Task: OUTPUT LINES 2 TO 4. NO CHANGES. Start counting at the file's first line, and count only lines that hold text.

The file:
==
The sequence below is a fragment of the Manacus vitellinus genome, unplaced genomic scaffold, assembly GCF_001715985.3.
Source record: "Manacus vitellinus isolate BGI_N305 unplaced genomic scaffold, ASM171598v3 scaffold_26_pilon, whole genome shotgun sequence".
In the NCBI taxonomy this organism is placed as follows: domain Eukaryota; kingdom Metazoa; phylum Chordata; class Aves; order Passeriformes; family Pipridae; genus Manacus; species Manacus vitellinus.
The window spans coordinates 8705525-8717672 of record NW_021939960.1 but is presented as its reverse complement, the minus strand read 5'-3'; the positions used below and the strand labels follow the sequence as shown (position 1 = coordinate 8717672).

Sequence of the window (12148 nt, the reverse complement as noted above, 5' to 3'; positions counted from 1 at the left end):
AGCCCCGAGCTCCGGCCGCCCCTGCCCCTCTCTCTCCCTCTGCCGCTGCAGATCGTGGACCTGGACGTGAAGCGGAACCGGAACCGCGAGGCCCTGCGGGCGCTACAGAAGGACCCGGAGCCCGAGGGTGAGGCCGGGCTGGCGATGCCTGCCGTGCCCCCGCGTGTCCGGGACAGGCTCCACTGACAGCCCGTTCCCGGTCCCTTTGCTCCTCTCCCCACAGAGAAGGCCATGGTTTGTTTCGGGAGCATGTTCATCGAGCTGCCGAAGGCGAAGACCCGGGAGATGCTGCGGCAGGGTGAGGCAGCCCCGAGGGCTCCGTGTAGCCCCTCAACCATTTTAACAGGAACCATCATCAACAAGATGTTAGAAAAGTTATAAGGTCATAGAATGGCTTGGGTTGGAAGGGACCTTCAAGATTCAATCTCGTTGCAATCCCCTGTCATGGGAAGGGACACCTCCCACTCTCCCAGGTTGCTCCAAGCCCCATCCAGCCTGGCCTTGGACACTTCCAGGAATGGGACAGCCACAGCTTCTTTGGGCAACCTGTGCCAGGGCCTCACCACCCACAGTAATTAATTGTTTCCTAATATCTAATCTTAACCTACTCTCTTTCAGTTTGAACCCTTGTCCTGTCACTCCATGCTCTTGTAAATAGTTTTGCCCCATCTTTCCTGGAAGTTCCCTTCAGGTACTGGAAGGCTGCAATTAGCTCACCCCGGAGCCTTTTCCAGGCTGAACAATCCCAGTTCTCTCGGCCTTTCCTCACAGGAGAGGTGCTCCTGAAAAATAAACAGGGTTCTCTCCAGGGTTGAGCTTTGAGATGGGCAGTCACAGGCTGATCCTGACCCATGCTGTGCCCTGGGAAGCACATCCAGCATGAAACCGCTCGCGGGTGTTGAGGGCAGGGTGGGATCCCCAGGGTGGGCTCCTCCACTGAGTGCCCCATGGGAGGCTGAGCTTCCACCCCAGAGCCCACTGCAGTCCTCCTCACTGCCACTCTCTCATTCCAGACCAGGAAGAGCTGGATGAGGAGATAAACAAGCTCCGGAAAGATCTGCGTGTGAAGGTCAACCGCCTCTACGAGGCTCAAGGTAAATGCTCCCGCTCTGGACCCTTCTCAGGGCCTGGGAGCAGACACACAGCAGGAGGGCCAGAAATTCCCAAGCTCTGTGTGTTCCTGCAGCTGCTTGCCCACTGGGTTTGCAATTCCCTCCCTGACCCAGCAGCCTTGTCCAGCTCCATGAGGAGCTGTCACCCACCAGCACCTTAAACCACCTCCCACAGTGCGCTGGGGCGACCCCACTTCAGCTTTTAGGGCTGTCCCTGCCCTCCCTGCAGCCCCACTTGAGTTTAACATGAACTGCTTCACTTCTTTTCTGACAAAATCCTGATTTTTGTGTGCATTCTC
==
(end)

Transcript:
Source record: "Manacus vitellinus isolate BGI_N305 unplaced genomic scaffold, ASM171598v3 scaffold_26_pilon, whole genome shotgun sequence".
In the NCBI taxonomy this organism is placed as follows: domain Eukaryota; kingdom Metazoa; phylum Chordata; class Aves; order Passeriformes; family Pipridae; genus Manacus; species Manacus vitellinus.
The window spans coordinates 8705525-8717672 of record NW_021939960.1 but is presented as its reverse complement, the minus strand read 5'-3'; the positions used below and the strand labels follow the sequence as shown (position 1 = coordinate 8717672).